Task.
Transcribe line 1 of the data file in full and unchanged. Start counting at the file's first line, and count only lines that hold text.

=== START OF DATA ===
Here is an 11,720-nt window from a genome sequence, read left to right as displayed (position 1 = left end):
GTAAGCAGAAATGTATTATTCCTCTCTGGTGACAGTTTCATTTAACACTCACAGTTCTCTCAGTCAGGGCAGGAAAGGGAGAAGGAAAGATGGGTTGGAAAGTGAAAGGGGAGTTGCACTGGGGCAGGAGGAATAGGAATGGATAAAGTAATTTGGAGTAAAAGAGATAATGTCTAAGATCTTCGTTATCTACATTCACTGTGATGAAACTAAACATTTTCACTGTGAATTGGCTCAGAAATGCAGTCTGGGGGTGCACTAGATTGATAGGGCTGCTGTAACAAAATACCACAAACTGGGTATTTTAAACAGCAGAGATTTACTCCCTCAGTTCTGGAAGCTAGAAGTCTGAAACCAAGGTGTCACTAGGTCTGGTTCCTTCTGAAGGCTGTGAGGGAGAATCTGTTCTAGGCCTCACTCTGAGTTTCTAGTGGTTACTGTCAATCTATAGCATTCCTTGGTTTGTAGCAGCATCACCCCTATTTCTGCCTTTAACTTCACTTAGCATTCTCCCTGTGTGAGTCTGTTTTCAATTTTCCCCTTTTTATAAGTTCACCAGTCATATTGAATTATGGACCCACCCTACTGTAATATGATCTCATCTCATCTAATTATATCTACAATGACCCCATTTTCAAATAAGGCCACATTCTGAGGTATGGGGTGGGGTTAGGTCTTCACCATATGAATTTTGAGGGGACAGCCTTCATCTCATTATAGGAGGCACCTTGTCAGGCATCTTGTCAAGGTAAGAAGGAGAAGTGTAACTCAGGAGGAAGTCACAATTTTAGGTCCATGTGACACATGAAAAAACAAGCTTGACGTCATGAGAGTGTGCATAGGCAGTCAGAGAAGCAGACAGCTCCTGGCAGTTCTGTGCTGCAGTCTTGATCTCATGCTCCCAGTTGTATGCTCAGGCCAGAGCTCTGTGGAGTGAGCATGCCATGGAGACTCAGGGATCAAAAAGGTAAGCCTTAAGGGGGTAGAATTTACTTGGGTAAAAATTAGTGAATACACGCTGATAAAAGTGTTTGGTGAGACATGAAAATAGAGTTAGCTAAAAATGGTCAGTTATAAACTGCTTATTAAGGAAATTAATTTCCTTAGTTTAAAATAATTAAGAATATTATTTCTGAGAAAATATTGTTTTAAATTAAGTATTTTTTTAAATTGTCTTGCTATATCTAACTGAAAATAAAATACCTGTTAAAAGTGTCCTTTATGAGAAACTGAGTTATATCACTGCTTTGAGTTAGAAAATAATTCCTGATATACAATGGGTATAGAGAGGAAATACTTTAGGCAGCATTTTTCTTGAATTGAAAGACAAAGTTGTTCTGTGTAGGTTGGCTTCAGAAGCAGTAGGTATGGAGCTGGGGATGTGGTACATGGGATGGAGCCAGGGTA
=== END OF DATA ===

Here is an 11,720-nt window from a genome sequence, read left to right as displayed (position 1 = left end):